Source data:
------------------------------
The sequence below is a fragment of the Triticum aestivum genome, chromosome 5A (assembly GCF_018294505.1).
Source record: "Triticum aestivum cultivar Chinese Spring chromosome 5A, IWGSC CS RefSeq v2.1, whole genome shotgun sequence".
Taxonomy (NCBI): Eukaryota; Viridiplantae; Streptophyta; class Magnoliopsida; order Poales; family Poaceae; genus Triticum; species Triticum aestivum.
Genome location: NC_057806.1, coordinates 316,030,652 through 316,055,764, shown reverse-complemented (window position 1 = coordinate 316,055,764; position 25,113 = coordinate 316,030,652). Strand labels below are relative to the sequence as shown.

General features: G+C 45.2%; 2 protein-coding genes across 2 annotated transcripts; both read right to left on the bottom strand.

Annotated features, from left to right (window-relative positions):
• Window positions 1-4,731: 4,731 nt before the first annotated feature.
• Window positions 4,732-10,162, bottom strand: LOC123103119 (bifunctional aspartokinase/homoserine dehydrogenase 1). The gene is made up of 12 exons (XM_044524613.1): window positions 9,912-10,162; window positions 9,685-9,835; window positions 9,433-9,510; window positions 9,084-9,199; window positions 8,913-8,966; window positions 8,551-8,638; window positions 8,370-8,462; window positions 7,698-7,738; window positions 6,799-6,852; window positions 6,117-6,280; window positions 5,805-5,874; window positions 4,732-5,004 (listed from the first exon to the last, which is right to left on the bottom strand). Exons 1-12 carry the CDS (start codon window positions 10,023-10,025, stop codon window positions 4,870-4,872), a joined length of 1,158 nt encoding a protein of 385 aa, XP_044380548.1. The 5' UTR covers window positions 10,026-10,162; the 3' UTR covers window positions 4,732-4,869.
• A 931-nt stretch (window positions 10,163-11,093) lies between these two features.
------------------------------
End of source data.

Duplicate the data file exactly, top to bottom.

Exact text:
The sequence below is a fragment of the Triticum aestivum genome, chromosome 5A (assembly GCF_018294505.1).
Source record: "Triticum aestivum cultivar Chinese Spring chromosome 5A, IWGSC CS RefSeq v2.1, whole genome shotgun sequence".
Taxonomy (NCBI): Eukaryota; Viridiplantae; Streptophyta; class Magnoliopsida; order Poales; family Poaceae; genus Triticum; species Triticum aestivum.
Genome location: NC_057806.1, coordinates 316,030,652 through 316,055,764, shown reverse-complemented (window position 1 = coordinate 316,055,764; position 25,113 = coordinate 316,030,652). Strand labels below are relative to the sequence as shown.

General features: G+C 45.2%; 2 protein-coding genes across 2 annotated transcripts; both read right to left on the bottom strand.

Annotated features, from left to right (window-relative positions):
• Window positions 1-4,731: 4,731 nt before the first annotated feature.
• Window positions 4,732-10,162, bottom strand: LOC123103119 (bifunctional aspartokinase/homoserine dehydrogenase 1). The gene is made up of 12 exons (XM_044524613.1): window positions 9,912-10,162; window positions 9,685-9,835; window positions 9,433-9,510; window positions 9,084-9,199; window positions 8,913-8,966; window positions 8,551-8,638; window positions 8,370-8,462; window positions 7,698-7,738; window positions 6,799-6,852; window positions 6,117-6,280; window positions 5,805-5,874; window positions 4,732-5,004 (listed from the first exon to the last, which is right to left on the bottom strand). Exons 1-12 carry the CDS (start codon window positions 10,023-10,025, stop codon window positions 4,870-4,872), a joined length of 1,158 nt encoding a protein of 385 aa, XP_044380548.1. The 5' UTR covers window positions 10,026-10,162; the 3' UTR covers window positions 4,732-4,869.
• A 931-nt stretch (window positions 10,163-11,093) lies between these two features.